Real Stories Project

05/03/10: Man, 19, assaults girl, 13

Sex assault on 13-year-old-alleged.

Sunday, February 28, 2010

A community that recently worked to shed light on sexting (the sharing of sexual content on cell phones often by kids) got another awakening to Internet dangers with recent allegations of sexual assault upon a 13-year-old local girl.

Police Chief Bernard Lombardo used a recent arrest for alleged sexual assault to punctuate warnings to parents that they should monitor Internet use via the computer or any number of hand-held devices that make connections to the world convenient.

He reports that Saheed Rozier, 19, of Teaneck was charged on Feb. 22 with two counts of sexual assault and one count of endangering the welfare of a minor. Detectives Sgt. Paul Rothlauf and James Rapp investigated after a non-family member tipped them off to a potential crime taking place. They then charged Rozier with sexual assault since the girl is 13 and the age of consent is 16.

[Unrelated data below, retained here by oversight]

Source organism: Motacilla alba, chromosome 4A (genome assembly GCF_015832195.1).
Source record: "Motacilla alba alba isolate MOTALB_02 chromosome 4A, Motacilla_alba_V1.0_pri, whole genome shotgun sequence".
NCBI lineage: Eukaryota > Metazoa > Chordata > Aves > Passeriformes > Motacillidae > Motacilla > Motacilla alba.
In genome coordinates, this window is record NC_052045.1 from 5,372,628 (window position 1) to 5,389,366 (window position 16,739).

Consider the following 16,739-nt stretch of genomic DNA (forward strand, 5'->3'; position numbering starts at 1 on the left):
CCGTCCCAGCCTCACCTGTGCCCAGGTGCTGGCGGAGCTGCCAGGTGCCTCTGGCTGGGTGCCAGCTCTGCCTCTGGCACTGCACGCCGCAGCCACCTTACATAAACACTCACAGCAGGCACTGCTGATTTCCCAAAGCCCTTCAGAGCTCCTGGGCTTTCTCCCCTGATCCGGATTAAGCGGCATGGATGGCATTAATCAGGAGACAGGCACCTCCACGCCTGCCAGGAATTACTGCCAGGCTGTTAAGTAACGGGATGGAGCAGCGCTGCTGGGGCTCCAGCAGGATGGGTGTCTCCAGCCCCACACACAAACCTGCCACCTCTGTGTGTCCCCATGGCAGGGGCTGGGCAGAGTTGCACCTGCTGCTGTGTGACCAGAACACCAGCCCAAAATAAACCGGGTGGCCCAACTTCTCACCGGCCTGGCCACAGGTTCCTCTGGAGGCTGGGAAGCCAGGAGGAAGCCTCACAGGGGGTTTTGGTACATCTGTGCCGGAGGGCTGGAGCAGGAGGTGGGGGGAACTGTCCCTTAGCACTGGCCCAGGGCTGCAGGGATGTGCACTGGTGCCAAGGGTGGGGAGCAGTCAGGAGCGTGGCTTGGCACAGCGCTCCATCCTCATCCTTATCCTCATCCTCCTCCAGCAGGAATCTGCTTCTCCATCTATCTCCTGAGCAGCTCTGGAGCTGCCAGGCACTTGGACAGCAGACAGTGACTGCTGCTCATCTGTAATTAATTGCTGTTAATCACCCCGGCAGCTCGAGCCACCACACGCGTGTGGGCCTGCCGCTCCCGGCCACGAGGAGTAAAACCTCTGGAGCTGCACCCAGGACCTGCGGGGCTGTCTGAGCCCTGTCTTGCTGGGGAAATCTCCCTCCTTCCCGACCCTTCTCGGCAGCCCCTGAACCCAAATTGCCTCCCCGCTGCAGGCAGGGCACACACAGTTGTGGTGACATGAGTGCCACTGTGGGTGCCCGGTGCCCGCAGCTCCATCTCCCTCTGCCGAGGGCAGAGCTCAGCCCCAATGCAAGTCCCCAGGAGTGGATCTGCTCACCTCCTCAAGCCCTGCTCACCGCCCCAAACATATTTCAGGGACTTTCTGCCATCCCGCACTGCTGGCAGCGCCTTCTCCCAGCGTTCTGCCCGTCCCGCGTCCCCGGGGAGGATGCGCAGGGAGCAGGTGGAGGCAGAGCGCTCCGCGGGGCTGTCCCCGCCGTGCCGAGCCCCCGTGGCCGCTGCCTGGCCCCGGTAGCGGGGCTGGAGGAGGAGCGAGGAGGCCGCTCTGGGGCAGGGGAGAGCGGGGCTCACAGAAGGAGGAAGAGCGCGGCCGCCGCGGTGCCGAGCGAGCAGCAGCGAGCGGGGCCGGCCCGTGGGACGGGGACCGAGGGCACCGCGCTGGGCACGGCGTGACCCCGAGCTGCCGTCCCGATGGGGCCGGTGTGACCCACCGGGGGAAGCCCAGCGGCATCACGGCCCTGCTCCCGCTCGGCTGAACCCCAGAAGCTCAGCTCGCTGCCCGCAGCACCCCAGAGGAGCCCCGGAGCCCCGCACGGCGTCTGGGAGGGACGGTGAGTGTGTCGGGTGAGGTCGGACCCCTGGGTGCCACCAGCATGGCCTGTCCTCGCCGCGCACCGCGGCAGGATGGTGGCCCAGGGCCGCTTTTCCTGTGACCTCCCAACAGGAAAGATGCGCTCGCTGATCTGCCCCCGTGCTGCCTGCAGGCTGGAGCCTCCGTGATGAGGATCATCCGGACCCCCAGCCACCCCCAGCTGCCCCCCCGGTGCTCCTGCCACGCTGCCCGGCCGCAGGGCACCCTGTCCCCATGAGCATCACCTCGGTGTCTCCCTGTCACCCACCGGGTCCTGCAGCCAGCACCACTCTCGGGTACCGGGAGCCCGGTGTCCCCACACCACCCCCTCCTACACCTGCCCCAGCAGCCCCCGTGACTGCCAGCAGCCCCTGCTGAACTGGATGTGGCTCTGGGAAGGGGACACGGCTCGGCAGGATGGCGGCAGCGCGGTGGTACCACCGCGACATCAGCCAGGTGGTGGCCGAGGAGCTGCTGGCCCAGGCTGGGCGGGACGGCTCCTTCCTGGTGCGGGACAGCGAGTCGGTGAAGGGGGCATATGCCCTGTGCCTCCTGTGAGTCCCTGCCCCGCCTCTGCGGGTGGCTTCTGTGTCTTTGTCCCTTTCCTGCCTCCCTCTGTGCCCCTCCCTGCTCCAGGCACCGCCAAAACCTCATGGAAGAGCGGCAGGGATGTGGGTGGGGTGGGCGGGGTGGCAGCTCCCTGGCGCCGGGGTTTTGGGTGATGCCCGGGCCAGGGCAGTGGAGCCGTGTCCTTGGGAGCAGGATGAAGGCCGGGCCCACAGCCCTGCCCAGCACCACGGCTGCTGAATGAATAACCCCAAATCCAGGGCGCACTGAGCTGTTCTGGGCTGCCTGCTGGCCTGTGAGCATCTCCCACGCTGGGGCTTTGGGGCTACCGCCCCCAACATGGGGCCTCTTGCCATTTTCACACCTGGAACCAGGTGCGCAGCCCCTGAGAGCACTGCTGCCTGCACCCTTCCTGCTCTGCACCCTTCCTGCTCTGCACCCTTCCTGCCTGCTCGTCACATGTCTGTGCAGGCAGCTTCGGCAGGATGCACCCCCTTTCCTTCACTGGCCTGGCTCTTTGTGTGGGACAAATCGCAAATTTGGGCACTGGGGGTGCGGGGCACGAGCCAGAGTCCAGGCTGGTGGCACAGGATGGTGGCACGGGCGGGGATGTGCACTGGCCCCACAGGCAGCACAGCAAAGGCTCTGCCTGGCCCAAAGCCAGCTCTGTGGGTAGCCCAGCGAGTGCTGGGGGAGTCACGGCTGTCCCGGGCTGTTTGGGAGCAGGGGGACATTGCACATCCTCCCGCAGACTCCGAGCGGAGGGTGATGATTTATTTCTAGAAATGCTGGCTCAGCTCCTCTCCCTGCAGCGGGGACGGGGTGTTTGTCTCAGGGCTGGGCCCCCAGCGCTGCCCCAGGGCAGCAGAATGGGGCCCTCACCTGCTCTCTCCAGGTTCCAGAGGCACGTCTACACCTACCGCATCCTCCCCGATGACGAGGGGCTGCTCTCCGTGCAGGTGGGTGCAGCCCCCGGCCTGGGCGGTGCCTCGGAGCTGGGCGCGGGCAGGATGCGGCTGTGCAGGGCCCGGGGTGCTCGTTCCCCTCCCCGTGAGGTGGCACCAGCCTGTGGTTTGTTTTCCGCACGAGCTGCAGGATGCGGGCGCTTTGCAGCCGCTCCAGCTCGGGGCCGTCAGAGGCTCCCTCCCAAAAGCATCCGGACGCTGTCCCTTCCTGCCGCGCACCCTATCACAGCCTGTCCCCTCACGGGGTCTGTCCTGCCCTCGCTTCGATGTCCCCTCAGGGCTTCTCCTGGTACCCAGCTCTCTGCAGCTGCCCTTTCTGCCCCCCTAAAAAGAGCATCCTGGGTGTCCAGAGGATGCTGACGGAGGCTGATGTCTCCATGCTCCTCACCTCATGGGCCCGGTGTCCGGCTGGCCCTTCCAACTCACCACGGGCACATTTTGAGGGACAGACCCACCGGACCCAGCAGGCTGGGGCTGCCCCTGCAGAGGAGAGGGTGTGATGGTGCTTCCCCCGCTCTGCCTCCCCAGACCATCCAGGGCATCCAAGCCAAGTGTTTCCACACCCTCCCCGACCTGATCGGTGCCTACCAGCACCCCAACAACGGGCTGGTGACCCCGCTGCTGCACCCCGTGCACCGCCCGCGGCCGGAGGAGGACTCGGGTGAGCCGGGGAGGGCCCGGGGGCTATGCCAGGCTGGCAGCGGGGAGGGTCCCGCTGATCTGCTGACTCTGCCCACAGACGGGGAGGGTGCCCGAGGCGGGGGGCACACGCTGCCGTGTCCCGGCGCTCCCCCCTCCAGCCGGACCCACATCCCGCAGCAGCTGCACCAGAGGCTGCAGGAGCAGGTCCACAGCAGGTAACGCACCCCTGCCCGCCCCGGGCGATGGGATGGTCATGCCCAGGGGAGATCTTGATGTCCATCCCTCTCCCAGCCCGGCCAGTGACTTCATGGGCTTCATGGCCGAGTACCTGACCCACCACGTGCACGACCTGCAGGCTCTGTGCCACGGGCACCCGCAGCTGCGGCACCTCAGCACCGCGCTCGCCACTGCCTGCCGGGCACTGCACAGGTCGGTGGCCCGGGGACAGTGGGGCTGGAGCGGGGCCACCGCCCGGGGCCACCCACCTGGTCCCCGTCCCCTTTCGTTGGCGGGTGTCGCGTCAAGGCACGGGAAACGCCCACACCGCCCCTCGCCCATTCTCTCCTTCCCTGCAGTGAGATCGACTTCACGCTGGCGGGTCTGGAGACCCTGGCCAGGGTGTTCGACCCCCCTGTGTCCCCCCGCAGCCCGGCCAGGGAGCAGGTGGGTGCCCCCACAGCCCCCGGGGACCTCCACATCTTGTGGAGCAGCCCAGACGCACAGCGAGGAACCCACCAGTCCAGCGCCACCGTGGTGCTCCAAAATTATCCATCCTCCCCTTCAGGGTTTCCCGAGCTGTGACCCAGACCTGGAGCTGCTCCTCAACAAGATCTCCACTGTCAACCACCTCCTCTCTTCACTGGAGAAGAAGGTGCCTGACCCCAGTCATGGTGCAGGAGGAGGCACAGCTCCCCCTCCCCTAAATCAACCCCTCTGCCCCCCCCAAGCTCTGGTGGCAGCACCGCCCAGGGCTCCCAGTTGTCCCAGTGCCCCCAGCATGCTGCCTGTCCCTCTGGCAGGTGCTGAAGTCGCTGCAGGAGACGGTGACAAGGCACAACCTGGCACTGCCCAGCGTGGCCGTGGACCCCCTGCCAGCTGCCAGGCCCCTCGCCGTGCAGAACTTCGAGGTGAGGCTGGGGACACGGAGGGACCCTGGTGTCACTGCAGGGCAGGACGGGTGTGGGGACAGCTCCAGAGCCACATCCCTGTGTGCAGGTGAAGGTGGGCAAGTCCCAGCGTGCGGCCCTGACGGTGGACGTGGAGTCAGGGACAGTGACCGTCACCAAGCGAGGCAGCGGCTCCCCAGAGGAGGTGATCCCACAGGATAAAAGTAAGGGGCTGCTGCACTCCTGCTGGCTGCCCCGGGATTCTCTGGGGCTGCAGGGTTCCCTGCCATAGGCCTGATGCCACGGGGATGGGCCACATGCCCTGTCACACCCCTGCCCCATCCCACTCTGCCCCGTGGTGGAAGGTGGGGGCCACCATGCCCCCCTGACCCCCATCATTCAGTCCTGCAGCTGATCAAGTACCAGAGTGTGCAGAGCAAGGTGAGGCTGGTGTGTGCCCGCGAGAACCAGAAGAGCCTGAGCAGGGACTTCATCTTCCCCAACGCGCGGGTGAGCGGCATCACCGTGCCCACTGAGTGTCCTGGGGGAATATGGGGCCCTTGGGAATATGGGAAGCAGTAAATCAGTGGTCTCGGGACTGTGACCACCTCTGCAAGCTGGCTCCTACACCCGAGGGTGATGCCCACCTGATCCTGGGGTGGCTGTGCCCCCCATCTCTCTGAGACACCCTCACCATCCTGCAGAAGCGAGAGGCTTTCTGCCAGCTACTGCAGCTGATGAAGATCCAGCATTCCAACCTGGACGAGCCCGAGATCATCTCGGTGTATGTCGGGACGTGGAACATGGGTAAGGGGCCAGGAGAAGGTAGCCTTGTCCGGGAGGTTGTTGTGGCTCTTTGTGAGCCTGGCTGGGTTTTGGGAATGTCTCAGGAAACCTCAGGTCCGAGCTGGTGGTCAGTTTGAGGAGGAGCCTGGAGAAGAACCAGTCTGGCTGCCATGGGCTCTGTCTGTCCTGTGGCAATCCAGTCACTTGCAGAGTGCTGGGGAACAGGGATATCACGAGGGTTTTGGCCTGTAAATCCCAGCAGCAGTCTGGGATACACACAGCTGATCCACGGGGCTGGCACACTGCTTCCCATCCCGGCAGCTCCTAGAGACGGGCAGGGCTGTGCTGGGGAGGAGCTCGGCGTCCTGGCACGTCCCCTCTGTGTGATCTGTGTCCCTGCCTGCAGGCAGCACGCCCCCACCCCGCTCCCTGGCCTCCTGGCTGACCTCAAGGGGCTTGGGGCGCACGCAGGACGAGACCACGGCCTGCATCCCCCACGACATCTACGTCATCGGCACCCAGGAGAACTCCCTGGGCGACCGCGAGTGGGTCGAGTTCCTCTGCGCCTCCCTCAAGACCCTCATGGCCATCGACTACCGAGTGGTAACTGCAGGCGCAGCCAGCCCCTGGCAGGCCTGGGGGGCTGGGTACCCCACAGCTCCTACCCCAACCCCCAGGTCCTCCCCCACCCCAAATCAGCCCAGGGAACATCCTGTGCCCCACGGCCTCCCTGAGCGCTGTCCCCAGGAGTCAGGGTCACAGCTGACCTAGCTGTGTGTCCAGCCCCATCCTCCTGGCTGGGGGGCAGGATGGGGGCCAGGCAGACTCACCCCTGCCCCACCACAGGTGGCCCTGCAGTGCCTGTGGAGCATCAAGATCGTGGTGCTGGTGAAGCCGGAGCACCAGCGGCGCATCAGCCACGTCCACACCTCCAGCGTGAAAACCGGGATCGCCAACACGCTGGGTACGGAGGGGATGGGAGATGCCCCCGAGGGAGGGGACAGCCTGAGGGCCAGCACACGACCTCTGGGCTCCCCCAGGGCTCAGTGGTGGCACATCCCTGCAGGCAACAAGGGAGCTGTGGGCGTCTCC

Starting in January, Lombardo said, Rozier met a 13-year-old local girl on Zoosk (a Facebook dating service), befriended her, and subsequently set out to meet her. He said the suspect drove his vehicle from Teaneck to Ringwood, where the crime took place in his car in different secluded areas of the borough.

According to Lombardo, Rozier met this girl through Zoosk, which is an online dating service for those age 18 and older.

She was able to access the Internet and this dating service through iPod Touch, which puts music, games and more in the palm of your hand, according to a product advertisement.

Although sign-on for the dating service makes clear that it is for singles 18 and older, Lombardo said that it would have been up to Rozier, since he is an adult, to make sure that the girl he met was of age.

"It's the adult's responsibility to know," he said.

Rozier was remanded to the Passaic County Jail in default of $200,000 bail. He was ordered to have no contact with the victim and no contact with any child under the age of 16.

Many parents are aware of Internet dangers when it comes to desktop computers, but Chief Lombardo said that some of these other devices, such as the iPod Touch, have capabilities that parents might not realize.

Regardless of whether it's a computer or hand-held device, he said, "You have to monitor your children's communications."

"There's a lot of dangerous people out there, and this is a classic example," he said.